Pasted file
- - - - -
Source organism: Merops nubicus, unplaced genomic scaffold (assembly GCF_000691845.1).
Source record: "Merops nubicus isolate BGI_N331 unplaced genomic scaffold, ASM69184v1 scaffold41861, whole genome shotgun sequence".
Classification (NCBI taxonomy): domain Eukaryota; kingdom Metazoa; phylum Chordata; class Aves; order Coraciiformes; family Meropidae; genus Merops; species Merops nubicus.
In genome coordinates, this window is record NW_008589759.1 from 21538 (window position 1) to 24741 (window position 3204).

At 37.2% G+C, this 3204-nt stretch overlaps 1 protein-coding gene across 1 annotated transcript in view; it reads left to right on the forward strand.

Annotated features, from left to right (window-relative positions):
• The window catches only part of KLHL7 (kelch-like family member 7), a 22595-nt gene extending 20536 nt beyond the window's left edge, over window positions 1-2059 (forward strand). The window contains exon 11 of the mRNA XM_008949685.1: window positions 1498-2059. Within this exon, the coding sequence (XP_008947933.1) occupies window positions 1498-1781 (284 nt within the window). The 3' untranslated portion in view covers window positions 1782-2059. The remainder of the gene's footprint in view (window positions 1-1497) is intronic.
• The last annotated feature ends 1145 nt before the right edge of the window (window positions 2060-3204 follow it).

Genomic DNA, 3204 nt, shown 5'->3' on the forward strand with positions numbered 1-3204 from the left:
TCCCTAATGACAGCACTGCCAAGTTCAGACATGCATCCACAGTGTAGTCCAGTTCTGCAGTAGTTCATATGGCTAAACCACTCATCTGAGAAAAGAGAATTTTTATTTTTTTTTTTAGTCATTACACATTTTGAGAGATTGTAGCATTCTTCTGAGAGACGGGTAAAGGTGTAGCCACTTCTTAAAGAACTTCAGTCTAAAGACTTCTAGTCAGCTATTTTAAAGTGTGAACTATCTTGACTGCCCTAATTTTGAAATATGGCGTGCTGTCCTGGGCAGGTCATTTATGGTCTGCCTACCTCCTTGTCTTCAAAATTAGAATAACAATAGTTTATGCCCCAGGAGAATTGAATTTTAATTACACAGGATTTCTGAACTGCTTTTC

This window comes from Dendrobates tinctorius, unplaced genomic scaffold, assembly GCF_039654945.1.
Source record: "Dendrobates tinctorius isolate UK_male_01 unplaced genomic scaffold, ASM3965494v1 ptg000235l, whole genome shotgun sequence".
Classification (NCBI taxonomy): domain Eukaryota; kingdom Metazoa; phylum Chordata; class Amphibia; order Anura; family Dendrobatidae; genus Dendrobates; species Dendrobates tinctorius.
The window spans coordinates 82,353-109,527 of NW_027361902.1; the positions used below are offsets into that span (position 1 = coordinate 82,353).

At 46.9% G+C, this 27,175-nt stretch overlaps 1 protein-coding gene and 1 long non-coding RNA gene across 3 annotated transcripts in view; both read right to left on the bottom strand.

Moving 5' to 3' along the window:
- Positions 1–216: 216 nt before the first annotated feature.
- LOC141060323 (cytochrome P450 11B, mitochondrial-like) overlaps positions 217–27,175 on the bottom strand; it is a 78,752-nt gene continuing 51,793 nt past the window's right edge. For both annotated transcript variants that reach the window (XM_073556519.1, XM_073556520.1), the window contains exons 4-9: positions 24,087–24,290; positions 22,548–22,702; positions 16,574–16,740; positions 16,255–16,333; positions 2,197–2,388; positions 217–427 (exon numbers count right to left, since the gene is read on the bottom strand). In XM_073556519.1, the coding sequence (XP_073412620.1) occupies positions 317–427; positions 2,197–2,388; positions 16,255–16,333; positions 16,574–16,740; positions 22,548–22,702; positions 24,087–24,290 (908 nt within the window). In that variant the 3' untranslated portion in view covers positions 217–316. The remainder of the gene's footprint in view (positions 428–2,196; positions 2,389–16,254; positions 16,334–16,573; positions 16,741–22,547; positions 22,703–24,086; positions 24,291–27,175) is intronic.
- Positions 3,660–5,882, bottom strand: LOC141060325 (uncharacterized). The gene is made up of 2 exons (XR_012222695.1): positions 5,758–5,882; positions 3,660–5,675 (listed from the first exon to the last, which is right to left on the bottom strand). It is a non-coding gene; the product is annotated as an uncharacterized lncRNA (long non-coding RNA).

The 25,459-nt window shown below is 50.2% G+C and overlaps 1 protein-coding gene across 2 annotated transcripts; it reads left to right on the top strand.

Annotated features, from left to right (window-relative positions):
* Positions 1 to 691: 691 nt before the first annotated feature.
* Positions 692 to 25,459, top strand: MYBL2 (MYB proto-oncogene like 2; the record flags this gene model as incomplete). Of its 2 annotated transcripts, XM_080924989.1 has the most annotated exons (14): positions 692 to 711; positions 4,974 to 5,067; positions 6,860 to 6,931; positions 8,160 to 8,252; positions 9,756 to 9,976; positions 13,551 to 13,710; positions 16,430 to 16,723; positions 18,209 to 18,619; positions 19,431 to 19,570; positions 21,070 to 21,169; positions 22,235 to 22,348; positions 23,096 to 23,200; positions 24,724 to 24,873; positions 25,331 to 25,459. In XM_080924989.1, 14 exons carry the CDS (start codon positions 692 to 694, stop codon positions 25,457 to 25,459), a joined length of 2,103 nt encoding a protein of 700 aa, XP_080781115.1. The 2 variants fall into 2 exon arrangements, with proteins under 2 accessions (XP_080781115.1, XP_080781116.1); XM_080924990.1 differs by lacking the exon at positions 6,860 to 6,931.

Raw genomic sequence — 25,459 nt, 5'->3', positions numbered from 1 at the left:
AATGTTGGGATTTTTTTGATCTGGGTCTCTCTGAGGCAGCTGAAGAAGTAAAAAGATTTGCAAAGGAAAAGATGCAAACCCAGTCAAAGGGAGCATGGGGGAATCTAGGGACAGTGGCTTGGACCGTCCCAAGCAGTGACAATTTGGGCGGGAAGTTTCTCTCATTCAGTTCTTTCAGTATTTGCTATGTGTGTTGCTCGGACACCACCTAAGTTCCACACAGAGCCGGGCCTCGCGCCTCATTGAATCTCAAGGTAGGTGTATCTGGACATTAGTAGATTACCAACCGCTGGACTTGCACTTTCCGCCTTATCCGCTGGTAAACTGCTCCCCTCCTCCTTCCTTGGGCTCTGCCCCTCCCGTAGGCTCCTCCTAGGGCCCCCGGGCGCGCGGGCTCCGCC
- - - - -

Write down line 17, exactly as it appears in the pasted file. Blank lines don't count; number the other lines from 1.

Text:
- Positions 1–216: 216 nt before the first annotated feature.